This is as much about Orlando's belief in whether Victor Oladipo can really become a point guard or it should call off the experiment and put Oladipo at shooting guard, his natural position. The problem is, Exum, for all the hype, is no clear answer. Some teams see him as more of a combo guard, or even more shooting guard, than playmaker. The Magic could dodge the entire problem and take one of the power forwards to partner with Nikola Vucevic.

5. JAZZ, Noah Vonleh, Indiana, PF, 6-10, 240

Vonleh can play physical inside or step outside and hit shots from the perimeter, a promising start after one season as one of the fast-risers on the board. That offensive versatility is one reason some teams like him more than Randle. Vonleh is going in a very good direction.

6. CELTICS, Joel Embiid, Kansas, C, 7-0, 240

The call belongs to the Boston doctors as much as Boston management. A healthy Embiid, cleared from the fractured back that ended his one-and-done college career early, would probably be No. 1 with room to spare. But that changes with the right foot stress fracture. The Celtics need a rim protector and have to look hard at the bold move that could either end in disaster or a huge payoff into the next decade.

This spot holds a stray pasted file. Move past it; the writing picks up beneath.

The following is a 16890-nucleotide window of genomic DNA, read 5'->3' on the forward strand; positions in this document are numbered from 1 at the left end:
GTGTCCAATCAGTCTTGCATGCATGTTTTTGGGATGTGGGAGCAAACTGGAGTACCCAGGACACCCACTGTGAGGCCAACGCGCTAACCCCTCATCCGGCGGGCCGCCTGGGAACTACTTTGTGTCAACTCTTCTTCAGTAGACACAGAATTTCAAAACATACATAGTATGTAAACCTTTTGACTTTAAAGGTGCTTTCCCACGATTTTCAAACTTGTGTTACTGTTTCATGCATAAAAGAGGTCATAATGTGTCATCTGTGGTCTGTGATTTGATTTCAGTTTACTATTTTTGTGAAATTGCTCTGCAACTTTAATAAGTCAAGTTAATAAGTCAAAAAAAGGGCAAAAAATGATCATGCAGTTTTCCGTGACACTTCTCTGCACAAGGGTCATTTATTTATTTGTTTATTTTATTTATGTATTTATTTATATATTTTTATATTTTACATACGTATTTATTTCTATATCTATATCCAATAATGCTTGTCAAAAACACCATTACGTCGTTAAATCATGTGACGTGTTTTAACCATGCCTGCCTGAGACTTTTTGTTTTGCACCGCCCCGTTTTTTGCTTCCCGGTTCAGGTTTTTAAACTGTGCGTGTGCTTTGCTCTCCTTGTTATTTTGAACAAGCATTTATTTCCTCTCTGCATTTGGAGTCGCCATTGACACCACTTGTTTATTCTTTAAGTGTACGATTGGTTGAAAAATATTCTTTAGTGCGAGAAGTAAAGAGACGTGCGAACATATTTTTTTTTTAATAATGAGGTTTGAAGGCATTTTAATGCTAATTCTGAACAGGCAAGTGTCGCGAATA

7. LAKERS, Aaron Gordon, Arizona, PF-SF, 6-9, 225

A guy who does a lot for a team that needs a lot. Gordon's lack of perimeter game is a concern for someone who might play small forward, but he is an elite athlete who should grow into being able to defend multiple positions, only plays hard and has an advanced feel for the game for someone who doesn't turn 19 until about six weeks before training camp.

8. KINGS, Marcus Smart, Oklahoma St., PG, 6-4, 220

Smart will be a physical force, has a chance to be very good defensively and has a great attitude, but the team that takes him will have to see true point guard through an assist-to-turnover ratio of 4.8-2.6 on a college squad with other NBA prospects. Some front offices do see it.

9. HORNETS, Doug McDermott, Creighton, SF, 6-8, 225

A small forward who can shoot joining a roster with non-shooter Michael Kidd-Gilchrist at the position? Sold. McDermott has range and the experience of four years in college. The lack of athleticism will hurt on defense and in his ability to create on offense.

10. 76ERS, Nik Stauskas, Michigan, SG, 6-6, 205

He shot 47 percent overall, 44.2 percent on threes, packed a lot of experience in pressure situations into two college seasons -- the Big Ten Player of the Year checks a lot of boxes anyway, but especially for the 76ers. Philly needs shooters, and shooters with deep range, and would have a new running mate in the backcourt for Rookie of the Year Michael Carter-Williams.